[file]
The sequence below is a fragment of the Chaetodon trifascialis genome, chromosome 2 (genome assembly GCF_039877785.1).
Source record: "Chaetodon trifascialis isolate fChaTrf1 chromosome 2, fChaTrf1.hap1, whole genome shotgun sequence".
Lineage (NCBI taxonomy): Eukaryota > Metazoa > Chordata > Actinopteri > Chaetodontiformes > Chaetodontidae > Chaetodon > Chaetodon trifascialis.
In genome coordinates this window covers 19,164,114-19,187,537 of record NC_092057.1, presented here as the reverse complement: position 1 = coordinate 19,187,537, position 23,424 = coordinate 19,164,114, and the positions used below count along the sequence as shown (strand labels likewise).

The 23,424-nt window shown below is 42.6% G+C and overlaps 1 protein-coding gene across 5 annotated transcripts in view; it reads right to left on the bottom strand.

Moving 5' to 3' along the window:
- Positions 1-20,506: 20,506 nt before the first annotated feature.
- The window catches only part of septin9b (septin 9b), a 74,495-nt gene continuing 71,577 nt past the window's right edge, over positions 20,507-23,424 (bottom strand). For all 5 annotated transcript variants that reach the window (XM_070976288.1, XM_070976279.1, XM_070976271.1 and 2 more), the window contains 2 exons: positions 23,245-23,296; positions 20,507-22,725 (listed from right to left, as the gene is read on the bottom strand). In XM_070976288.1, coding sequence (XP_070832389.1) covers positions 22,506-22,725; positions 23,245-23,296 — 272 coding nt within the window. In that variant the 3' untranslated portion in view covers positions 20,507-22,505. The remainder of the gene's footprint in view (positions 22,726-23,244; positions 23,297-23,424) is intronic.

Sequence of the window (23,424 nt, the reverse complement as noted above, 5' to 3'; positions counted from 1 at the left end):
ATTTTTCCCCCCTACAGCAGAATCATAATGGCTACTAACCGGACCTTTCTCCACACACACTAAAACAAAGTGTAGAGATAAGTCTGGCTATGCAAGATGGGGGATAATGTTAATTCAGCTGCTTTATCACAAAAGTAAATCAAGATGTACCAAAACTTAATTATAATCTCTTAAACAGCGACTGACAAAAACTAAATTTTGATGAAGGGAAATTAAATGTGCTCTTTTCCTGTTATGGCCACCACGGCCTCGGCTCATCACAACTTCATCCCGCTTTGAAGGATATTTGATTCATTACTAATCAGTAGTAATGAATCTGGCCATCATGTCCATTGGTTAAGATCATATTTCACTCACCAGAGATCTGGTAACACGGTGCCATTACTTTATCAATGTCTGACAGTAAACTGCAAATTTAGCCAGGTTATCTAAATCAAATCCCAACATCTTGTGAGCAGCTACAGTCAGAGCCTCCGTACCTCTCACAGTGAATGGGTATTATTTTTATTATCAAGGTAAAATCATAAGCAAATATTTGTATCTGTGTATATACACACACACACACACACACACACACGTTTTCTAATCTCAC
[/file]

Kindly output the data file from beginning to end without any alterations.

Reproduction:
The sequence below is a fragment of the Chaetodon trifascialis genome, chromosome 2 (genome assembly GCF_039877785.1).
Source record: "Chaetodon trifascialis isolate fChaTrf1 chromosome 2, fChaTrf1.hap1, whole genome shotgun sequence".
Lineage (NCBI taxonomy): Eukaryota > Metazoa > Chordata > Actinopteri > Chaetodontiformes > Chaetodontidae > Chaetodon > Chaetodon trifascialis.
In genome coordinates this window covers 19,164,114-19,187,537 of record NC_092057.1, presented here as the reverse complement: position 1 = coordinate 19,187,537, position 23,424 = coordinate 19,164,114, and the positions used below count along the sequence as shown (strand labels likewise).

The 23,424-nt window shown below is 42.6% G+C and overlaps 1 protein-coding gene across 5 annotated transcripts in view; it reads right to left on the bottom strand.

Moving 5' to 3' along the window:
- Positions 1-20,506: 20,506 nt before the first annotated feature.
- The window catches only part of septin9b (septin 9b), a 74,495-nt gene continuing 71,577 nt past the window's right edge, over positions 20,507-23,424 (bottom strand). For all 5 annotated transcript variants that reach the window (XM_070976288.1, XM_070976279.1, XM_070976271.1 and 2 more), the window contains 2 exons: positions 23,245-23,296; positions 20,507-22,725 (listed from right to left, as the gene is read on the bottom strand). In XM_070976288.1, coding sequence (XP_070832389.1) covers positions 22,506-22,725; positions 23,245-23,296 — 272 coding nt within the window. In that variant the 3' untranslated portion in view covers positions 20,507-22,505. The remainder of the gene's footprint in view (positions 22,726-23,244; positions 23,297-23,424) is intronic.

Sequence of the window (23,424 nt, the reverse complement as noted above, 5' to 3'; positions counted from 1 at the left end):
ATTTTTCCCCCCTACAGCAGAATCATAATGGCTACTAACCGGACCTTTCTCCACACACACTAAAACAAAGTGTAGAGATAAGTCTGGCTATGCAAGATGGGGGATAATGTTAATTCAGCTGCTTTATCACAAAAGTAAATCAAGATGTACCAAAACTTAATTATAATCTCTTAAACAGCGACTGACAAAAACTAAATTTTGATGAAGGGAAATTAAATGTGCTCTTTTCCTGTTATGGCCACCACGGCCTCGGCTCATCACAACTTCATCCCGCTTTGAAGGATATTTGATTCATTACTAATCAGTAGTAATGAATCTGGCCATCATGTCCATTGGTTAAGATCATATTTCACTCACCAGAGATCTGGTAACACGGTGCCATTACTTTATCAATGTCTGACAGTAAACTGCAAATTTAGCCAGGTTATCTAAATCAAATCCCAACATCTTGTGAGCAGCTACAGTCAGAGCCTCCGTACCTCTCACAGTGAATGGGTATTATTTTTATTATCAAGGTAAAATCATAAGCAAATATTTGTATCTGTGTATATACACACACACACACACACACACACACGTTTTCTAATCTCAC